The closing date for award applications is 17 March 2017. For further information, and to access the application forms, go to the NSW-in-Crawford and WA-in-Crawford Student Travel Award pages on our website.

Other Crawford Fund State Committees will be offering similar awards in the coming months. They will be launched in early 2017, so keep an eye on our website for updates.
Qld Awardee Reports on Papaya Training

Mai NantawanPapaya is becoming popular in the global market—it is ranked in the top five of tropical fruit crops worldwide and is an important fruit crop in Australia. A current concern is papaya ring spot virus disease (PRSV-P)—a major limitation on the expansion of the papaya industry worldwide.

Crawford-in-Queensland 2015 Awardee, Mai Nantawan from Griffith University, recently spent time training in tissue culture technologies of papaya in Taiwan. Her training at the National Chung Hsing University in Taichung included papaya micropropagation techniques, which will help her in her work for the Australian papaya industry.  You can read more about Mai’s training here.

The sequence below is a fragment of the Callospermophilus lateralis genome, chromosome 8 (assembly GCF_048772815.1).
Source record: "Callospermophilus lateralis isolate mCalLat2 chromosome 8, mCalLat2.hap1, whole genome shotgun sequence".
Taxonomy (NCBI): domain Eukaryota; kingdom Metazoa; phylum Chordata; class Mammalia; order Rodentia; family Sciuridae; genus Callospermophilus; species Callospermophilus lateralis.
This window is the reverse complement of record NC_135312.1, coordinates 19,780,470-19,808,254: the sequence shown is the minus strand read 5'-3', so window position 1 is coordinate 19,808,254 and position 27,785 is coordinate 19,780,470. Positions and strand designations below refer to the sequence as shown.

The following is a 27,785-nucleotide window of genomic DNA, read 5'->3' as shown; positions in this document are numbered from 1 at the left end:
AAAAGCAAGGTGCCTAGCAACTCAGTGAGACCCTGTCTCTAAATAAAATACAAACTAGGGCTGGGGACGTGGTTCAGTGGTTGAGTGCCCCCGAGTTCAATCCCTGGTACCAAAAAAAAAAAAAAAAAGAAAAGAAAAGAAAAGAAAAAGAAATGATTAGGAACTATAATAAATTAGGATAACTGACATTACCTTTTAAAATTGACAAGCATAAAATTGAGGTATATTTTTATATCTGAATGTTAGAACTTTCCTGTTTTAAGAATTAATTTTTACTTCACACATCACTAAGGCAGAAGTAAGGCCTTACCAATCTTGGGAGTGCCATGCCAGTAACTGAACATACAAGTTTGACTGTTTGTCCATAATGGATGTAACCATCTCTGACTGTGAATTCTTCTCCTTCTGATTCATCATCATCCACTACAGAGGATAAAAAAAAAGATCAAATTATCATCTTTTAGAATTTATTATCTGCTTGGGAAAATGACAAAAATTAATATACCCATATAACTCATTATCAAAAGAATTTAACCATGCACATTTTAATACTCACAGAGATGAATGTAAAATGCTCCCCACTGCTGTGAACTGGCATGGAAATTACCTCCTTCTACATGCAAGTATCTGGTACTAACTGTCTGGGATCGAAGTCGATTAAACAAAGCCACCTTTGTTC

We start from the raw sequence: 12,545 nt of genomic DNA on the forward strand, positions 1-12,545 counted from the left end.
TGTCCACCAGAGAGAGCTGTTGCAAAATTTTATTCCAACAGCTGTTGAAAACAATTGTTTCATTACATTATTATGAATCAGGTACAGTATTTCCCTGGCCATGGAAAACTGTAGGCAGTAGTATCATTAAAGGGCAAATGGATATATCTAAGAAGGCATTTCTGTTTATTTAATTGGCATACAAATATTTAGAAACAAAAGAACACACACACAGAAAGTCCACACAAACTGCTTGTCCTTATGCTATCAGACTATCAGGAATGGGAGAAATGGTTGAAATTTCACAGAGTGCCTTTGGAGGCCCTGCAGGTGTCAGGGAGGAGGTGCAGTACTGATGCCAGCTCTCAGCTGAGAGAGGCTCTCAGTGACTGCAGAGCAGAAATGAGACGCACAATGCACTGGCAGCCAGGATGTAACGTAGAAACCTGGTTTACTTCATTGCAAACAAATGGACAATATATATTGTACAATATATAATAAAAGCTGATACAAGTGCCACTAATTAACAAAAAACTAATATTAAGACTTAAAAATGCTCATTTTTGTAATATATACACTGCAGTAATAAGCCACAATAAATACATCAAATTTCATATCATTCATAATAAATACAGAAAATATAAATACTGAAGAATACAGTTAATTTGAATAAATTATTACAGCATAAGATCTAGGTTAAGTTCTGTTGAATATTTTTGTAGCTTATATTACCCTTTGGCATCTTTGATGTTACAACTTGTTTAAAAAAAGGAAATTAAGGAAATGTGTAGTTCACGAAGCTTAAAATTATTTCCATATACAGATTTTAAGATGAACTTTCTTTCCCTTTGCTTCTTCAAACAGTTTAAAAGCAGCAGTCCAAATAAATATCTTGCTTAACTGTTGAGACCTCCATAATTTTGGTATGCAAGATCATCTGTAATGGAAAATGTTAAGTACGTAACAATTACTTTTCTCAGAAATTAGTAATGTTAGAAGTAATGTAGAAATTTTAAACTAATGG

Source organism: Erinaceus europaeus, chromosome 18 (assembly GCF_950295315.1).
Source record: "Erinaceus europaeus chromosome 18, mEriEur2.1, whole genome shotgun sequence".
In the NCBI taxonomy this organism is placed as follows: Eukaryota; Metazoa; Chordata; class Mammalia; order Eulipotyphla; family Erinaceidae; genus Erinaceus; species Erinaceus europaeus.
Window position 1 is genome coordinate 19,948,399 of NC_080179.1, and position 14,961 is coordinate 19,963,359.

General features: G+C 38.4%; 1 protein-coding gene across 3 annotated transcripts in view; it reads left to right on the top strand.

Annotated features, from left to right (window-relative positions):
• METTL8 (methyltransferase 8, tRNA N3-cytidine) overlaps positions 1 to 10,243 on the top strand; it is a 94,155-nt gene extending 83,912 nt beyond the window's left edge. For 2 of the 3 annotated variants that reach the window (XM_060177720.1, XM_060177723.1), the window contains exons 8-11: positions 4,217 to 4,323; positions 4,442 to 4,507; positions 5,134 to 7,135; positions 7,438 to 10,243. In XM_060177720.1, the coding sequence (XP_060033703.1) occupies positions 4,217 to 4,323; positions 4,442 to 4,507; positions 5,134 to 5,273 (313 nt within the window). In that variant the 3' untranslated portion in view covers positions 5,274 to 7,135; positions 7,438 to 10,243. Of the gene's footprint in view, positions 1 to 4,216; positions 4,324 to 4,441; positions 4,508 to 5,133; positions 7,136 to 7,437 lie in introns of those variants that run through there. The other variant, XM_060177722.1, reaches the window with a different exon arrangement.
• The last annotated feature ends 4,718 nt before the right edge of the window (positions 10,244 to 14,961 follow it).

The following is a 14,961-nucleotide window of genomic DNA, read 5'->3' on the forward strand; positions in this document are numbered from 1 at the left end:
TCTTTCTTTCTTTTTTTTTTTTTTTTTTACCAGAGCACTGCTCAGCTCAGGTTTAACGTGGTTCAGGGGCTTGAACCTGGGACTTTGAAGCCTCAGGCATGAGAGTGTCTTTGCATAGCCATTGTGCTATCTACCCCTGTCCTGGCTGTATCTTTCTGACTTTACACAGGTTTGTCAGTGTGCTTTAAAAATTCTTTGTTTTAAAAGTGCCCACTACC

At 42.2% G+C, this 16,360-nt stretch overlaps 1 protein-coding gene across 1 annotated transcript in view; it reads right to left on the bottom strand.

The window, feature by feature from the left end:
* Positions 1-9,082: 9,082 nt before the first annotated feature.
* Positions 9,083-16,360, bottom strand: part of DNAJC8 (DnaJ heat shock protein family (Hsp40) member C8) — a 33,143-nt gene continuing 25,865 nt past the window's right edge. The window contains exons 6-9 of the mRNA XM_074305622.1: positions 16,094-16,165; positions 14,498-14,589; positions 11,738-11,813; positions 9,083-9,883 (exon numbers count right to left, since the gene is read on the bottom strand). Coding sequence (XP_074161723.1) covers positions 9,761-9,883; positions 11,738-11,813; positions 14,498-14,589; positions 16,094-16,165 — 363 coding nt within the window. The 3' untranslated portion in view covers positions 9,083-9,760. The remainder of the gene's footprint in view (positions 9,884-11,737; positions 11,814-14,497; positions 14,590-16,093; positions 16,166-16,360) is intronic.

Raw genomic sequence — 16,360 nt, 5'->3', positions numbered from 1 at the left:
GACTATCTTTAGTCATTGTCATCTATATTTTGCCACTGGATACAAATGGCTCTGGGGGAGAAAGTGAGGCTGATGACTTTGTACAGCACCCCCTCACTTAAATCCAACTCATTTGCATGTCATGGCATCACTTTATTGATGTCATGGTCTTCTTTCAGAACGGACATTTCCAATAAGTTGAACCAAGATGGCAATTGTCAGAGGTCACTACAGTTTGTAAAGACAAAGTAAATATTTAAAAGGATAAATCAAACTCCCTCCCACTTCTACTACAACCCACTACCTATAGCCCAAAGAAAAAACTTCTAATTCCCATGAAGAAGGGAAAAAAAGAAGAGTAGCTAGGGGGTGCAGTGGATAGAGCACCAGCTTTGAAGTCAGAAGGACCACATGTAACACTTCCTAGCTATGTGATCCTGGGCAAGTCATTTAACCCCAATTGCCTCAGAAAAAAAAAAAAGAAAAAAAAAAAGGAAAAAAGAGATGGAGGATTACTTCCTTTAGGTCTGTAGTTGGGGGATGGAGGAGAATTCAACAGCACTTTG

Enhancing Rabies Diagnostics and Control in Bhutan

Dogs play an important cultural role in Bhutan, but rabies is endemic in countries in the region. Bhutan has maintained an extensive dog vaccination program so that cases of rabies are infrequent and are mainly associated with seasonal cross-border movement of grazing herds and dogs.

Earlier in the year in Thimphu, Bhutan, 21 participants (pictured) received training on a diagnostic rabies test from CSIRO’s Australian Animal Health Laboratory. Implementation of this test, called the Rabies Immunofluorescent Antigen Detection or ‘RIAD’, will not only enable a more cost-effective method for detecting rabies, but the three satellite laboratories will no longer need to send samples to the central animal health laboratory for analysis. This means that cases of suspect rabies in dogs can now be confirmed more quickly and where post-exposure treatment is needed, it can now be authorised and commence without delay. You can read more here.
We would like to highlight some upcoming events that have a food security focus. We welcome information about any food security related events you may have planned.
To support Crawford Fund initiatives, you can click here to donate online.

Donations to the Fund are tax deductible.